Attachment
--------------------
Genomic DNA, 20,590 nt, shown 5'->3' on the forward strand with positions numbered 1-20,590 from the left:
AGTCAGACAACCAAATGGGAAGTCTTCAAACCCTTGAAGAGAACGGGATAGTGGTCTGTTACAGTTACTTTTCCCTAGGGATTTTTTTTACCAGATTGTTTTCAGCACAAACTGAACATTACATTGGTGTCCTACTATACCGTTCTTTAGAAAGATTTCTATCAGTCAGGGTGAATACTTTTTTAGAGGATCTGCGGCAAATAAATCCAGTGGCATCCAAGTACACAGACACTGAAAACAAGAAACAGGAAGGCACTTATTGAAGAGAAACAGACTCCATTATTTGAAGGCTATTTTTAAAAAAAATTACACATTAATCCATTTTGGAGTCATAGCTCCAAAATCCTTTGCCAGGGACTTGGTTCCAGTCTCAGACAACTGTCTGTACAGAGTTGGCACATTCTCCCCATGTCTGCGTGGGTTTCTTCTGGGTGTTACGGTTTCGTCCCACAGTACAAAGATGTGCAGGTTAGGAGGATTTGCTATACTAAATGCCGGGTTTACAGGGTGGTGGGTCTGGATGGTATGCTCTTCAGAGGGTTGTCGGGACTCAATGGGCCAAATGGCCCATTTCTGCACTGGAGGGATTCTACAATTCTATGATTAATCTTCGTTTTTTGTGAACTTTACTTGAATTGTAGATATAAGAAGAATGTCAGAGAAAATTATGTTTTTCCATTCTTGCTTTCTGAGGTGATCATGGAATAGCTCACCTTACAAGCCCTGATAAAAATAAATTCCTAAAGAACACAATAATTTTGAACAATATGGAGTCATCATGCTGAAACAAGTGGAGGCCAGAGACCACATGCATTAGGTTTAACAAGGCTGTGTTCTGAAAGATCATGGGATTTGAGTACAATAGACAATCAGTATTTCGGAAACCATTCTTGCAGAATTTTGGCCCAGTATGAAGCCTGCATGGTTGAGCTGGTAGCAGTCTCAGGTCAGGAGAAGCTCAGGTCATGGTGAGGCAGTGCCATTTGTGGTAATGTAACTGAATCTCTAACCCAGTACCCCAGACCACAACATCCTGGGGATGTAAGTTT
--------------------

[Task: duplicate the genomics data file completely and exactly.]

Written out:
Genomic DNA, 20,590 nt, shown 5'->3' on the forward strand with positions numbered 1-20,590 from the left:
AGTCAGACAACCAAATGGGAAGTCTTCAAACCCTTGAAGAGAACGGGATAGTGGTCTGTTACAGTTACTTTTCCCTAGGGATTTTTTTTACCAGATTGTTTTCAGCACAAACTGAACATTACATTGGTGTCCTACTATACCGTTCTTTAGAAAGATTTCTATCAGTCAGGGTGAATACTTTTTTAGAGGATCTGCGGCAAATAAATCCAGTGGCATCCAAGTACACAGACACTGAAAACAAGAAACAGGAAGGCACTTATTGAAGAGAAACAGACTCCATTATTTGAAGGCTATTTTTAAAAAAAATTACACATTAATCCATTTTGGAGTCATAGCTCCAAAATCCTTTGCCAGGGACTTGGTTCCAGTCTCAGACAACTGTCTGTACAGAGTTGGCACATTCTCCCCATGTCTGCGTGGGTTTCTTCTGGGTGTTACGGTTTCGTCCCACAGTACAAAGATGTGCAGGTTAGGAGGATTTGCTATACTAAATGCCGGGTTTACAGGGTGGTGGGTCTGGATGGTATGCTCTTCAGAGGGTTGTCGGGACTCAATGGGCCAAATGGCCCATTTCTGCACTGGAGGGATTCTACAATTCTATGATTAATCTTCGTTTTTTGTGAACTTTACTTGAATTGTAGATATAAGAAGAATGTCAGAGAAAATTATGTTTTTCCATTCTTGCTTTCTGAGGTGATCATGGAATAGCTCACCTTACAAGCCCTGATAAAAATAAATTCCTAAAGAACACAATAATTTTGAACAATATGGAGTCATCATGCTGAAACAAGTGGAGGCCAGAGACCACATGCATTAGGTTTAACAAGGCTGTGTTCTGAAAGATCATGGGATTTGAGTACAATAGACAATCAGTATTTCGGAAACCATTCTTGCAGAATTTTGGCCCAGTATGAAGCCTGCATGGTTGAGCTGGTAGCAGTCTCAGGTCAGGAGAAGCTCAGGTCATGGTGAGGCAGTGCCATTTGTGGTAATGTAACTGAATCTCTAACCCAGTACCCCAGACCACAACATCCTGGGGATGTAAGTTT